How can organizations ensure they successfully handle digital transformation? Certainly not by wildly investing in every new technology that comes along. Blundering into hype cycles and blindly following the advice of so-called gurus is definitely not the best strategy. And yet it is what many companies end up doing in the absence of a clear digital transformation policy.
Four key questions
Here are four key questions that companies who want to handle their digital transformation responsibly should be asking themselves.
- Are we doing the right thing?
- Are we able to identify the relevant technologies in time and translate them into digital innovations?
- How do we reliably measure which innovations best fit our strategy?
- Are we doing it the right way?
- Are our digital projects aligned with our current and future architecture and security requirements?
- How can we integrate innovations into our current business models and operations?
- Can we do it the right way?
- Do we have the right business and IT competencies to realize this transformation?
- What’s the most appropriate development and change strategy?
- Do we benefit from it?
- How can we guarantee that once the budgets are assigned, the profits will in fact be ultimately realized?
- How and when are we going to measure the benefits?
As these four key questions make clear, digital transformation is about more than just investing in new digital trends. A clear digital transformation policy is crucial, it will help identify and realize your expected potential. Ensuring a transparent innovation process creates clarity about the steps you need to take, to carry you from a vague idea to a concrete and complete business case that fits with your overall organizational strategy.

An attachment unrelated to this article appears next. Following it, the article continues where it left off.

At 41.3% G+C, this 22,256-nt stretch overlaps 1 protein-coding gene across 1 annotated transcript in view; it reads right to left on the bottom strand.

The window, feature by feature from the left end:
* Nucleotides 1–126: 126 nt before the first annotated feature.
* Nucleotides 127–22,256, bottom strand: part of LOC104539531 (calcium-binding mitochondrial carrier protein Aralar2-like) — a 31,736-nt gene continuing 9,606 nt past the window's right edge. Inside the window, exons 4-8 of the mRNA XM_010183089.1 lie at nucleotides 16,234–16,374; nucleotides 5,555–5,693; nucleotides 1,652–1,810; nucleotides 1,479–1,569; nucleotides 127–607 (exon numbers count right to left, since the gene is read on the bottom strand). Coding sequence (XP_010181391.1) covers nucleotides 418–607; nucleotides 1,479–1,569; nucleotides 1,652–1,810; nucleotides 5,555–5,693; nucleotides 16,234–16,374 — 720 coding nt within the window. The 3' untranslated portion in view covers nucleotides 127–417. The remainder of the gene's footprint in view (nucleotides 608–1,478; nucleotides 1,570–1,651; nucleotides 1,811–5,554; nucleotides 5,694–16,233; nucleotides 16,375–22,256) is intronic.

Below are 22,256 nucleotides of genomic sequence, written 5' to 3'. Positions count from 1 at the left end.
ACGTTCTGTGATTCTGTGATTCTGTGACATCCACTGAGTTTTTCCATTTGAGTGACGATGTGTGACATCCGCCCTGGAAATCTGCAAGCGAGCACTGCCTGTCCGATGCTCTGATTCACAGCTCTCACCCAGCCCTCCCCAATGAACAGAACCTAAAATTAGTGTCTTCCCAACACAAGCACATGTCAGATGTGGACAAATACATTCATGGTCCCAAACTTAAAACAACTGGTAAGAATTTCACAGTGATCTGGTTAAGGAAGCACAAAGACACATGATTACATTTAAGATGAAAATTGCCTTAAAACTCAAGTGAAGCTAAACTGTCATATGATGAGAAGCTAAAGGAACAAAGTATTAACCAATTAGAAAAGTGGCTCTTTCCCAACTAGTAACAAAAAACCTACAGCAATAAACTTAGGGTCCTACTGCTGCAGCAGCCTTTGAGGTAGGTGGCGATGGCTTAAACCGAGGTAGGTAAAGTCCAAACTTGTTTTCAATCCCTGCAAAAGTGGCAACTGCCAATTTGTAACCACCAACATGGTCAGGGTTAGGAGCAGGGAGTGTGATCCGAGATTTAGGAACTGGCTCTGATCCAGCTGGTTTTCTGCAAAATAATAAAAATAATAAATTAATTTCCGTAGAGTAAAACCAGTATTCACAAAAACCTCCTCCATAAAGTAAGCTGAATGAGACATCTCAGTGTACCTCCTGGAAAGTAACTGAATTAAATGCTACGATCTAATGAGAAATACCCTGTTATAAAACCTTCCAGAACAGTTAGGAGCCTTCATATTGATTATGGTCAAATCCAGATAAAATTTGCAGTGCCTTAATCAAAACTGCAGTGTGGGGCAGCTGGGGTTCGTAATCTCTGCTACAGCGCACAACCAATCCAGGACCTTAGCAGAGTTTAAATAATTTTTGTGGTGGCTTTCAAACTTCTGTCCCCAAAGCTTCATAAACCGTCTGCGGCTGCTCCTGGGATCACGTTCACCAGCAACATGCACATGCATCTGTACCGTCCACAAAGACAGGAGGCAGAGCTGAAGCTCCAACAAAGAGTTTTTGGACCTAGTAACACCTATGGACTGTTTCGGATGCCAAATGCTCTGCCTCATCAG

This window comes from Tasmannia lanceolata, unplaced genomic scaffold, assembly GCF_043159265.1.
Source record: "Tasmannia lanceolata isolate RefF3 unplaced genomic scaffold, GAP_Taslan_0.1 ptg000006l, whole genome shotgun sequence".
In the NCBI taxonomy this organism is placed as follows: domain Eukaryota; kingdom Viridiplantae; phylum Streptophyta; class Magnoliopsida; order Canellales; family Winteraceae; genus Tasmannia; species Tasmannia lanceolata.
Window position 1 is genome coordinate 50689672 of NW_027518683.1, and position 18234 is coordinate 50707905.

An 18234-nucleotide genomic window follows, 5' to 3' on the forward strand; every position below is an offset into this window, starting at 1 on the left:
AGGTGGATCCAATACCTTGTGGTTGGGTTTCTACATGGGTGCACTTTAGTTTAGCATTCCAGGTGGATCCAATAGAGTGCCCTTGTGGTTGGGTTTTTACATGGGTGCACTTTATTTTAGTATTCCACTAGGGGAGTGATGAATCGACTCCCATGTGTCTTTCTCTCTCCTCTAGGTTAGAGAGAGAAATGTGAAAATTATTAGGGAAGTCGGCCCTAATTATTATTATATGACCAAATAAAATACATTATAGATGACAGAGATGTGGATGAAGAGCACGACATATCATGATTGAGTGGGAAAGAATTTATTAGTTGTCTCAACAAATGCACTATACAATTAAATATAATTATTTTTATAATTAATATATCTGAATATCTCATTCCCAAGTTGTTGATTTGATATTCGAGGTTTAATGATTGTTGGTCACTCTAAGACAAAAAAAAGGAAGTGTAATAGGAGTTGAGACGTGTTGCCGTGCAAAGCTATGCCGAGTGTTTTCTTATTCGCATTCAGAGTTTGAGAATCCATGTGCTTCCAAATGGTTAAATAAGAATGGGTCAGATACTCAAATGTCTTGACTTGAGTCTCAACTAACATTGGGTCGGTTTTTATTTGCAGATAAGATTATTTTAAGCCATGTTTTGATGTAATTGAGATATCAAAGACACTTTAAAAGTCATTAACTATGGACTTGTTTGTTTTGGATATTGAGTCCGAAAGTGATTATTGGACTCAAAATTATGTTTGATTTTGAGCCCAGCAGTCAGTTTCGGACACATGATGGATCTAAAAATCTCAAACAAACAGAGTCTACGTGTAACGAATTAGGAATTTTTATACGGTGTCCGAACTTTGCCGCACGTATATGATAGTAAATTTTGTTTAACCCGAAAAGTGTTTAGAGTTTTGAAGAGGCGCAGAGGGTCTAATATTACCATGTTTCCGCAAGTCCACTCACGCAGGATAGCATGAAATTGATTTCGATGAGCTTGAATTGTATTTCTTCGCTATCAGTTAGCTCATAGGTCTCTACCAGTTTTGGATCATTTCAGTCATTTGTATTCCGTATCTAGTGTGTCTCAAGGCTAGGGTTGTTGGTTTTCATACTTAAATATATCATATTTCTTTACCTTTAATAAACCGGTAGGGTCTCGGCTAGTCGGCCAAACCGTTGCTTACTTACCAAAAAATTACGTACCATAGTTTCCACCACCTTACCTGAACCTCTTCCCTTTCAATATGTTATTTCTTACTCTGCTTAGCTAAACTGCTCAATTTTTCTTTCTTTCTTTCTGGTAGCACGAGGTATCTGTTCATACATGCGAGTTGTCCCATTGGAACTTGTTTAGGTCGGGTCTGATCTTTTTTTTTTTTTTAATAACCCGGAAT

“Organizations should use their initially-drafted business cases
as an operational management instrument,
rather than letting it gather dust in a closet.”
Before allocating the investment budget, objective decision models and criteria should be created. To make sure the benefits are realized, modern agile methods should be applied. Beyond that, organizations should use their initially-drafted business cases as an operational management instrument, rather than letting it gather dust in a closet.
The value of digital transformation
These are just a few examples of practices you could apply to successfully surf the wave of digitization. These management questions and practices are known as “IT Governance”. There is much evidence available, theoretical and applied, that companies who are mature in this area get a higher rate of return from their digital transformations. Unfortunately, there’s also a lot of evidence available to show that companies struggle with building this policy and therefore lose a lot of potential or even get negative returns from digital investments.
“Is your organization ready to unleash the value of digital transformation?”
Acquiring the correct competencies to shape these management practices and follow them up within the specific context of your company has never been more important. In short: “Is your organization ready to unleash the value of digital transformation?”
All of the issues covered in this article form the basis of our Business meets IT executive programs, which teach executives to build a bridge between business and IT.